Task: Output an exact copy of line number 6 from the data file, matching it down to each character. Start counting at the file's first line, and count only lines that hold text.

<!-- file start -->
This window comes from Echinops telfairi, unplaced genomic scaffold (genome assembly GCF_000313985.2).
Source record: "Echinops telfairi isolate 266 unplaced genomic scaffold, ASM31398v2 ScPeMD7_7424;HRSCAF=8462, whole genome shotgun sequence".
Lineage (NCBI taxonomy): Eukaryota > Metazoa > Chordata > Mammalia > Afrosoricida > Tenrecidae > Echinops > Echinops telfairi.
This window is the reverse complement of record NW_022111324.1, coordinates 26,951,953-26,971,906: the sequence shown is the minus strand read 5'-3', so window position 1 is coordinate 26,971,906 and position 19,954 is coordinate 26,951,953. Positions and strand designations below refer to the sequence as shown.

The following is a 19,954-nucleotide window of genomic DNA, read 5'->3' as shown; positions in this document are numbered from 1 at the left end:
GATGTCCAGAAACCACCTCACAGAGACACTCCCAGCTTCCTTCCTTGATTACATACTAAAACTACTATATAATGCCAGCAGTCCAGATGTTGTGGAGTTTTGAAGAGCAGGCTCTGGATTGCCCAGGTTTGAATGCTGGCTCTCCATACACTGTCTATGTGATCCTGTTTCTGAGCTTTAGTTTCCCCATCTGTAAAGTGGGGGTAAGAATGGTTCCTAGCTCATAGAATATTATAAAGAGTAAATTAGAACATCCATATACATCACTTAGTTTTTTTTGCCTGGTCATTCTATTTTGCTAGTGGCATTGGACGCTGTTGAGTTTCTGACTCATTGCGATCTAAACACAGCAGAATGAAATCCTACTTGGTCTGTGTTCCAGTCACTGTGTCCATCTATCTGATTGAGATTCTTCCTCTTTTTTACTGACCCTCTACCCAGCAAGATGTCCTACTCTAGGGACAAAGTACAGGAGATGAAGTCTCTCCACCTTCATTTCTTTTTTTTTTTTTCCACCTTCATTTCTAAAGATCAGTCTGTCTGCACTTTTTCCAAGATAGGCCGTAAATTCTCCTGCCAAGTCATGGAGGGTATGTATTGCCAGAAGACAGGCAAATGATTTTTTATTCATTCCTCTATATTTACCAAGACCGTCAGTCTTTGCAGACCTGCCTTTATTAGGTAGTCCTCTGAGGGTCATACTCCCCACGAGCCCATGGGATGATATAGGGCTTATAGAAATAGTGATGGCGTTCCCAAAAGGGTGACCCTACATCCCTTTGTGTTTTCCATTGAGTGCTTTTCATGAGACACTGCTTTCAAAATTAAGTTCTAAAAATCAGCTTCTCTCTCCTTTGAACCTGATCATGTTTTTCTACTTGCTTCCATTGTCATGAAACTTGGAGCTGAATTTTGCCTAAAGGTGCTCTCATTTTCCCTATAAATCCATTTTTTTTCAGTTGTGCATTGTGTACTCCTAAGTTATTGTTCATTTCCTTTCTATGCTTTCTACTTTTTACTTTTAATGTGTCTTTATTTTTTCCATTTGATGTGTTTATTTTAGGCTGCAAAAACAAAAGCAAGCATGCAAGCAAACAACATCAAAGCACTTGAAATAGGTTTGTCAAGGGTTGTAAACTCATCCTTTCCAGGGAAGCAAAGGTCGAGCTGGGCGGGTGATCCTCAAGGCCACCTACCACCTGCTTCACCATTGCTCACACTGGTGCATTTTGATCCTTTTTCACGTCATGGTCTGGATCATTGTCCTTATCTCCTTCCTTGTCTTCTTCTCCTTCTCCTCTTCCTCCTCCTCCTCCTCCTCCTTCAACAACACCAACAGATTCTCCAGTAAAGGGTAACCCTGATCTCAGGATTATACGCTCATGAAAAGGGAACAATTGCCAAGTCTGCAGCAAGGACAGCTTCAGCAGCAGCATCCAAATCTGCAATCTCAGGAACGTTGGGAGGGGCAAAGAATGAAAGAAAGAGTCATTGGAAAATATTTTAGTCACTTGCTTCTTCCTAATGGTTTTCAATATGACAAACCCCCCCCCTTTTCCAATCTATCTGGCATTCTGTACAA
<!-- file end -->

GATGTCCAGAAACCACCTCACAGAGACACTCCCAGCTTCCTTCCTTGATTACATACTAAAACTACTATATAATGCCAGCAGTCCAGATGTTGTGGAGTTTTGAAGAGCAGGCTCTGGATTGCCCAGGTTTGAATGCTGGCTCTCCATACACTGTCTATGTGATCCTGTTTCTGAGCTTTAGTTTCCCCATCTGTAAAGTGGGGGTAAGAATGGTTCCTAGCTCATAGAATATTATAAAGAGTAAATTAGAACATCCATATACATCACTTAGTTTTTTTTGCCTGGTCATTCTATTTTGCTAGTGGCATTGGACGCTGTTGAGTTTCTGACTCATTGCGATCTAAACACAGCAGAATGAAATCCTACTTGGTCTGTGTTCCAGTCACTGTGTCCATCTATCTGATTGAGATTCTTCCTCTTTTTTACTGACCCTCTACCCAGCAAGATGTCCTACTCTAGGGACAAAGTACAGGAGATGAAGTCTCTCCACCTTCATTTCTTTTTTTTTTTTTCCACCTTCATTTCTAAAGATCAGTCTGTCTGCACTTTTTCCAAGATAGGCCGTAAATTCTCCTGCCAAGTCATGGAGGGTATGTATTGCCAGAAGACAGGCAAATGATTTTTTATTCATTCCTCTATATTTACCAAGACCGTCAGTCTTTGCAGACCTGCCTTTATTAGGTAGTCCTCTGAGGGTCATACTCCCCACGAGCCCATGGGATGATATAGGGCTTATAGAAATAGTGATGGCGTTCCCAAAAGGGTGACCCTACATCCCTTTGTGTTTTCCATTGAGTGCTTTTCATGAGACACTGCTTTCAAAATTAAGTTCTAAAAATCAGCTTCTCTCTCCTTTGAACCTGATCATGTTTTTCTACTTGCTTCCATTGTCATGAAACTTGGAGCTGAATTTTGCCTAAAGGTGCTCTCATTTTCCCTATAAATCCATTTTTTTTCAGTTGTGCATTGTGTACTCCTAAGTTATTGTTCATTTCCTTTCTATGCTTTCTACTTTTTACTTTTAATGTGTCTTTATTTTTTCCATTTGATGTGTTTATTTTAGGCTGCAAAAACAAAAGCAAGCATGCAAGCAAACAACATCAAAGCACTTGAAATAGGTTTGTCAAGGGTTGTAAACTCATCCTTTCCAGGGAAGCAAAGGTCGAGCTGGGCGGGTGATCCTCAAGGCCACCTACCACCTGCTTCACCATTGCTCACACTGGTGCATTTTGATCCTTTTTCACGTCATGGTCTGGATCATTGTCCTTATCTCCTTCCTTGTCTTCTTCTCCTTCTCCTCTTCCTCCTCCTCCTCCTCCTCCTTCAACAACACCAACAGATTCTCCAGTAAAGGGTAACCCTGATCTCAGGATTATACGCTCATGAAAAGGGAACAATTGCCAAGTCTGCAGCAAGGACAGCTTCAGCAGCAGCATCCAAATCTGCAATCTCAGGAACGTTGGGAGGGGCAAAGAATGAAAGAAAGAGTCATTGGAAAATATTTTAGTCACTTGCTTCTTCCTAATGGTTTTCAATATGACAAACCCCCCCCCTTTTCCAATCTATCTGGCATTCTGTACAA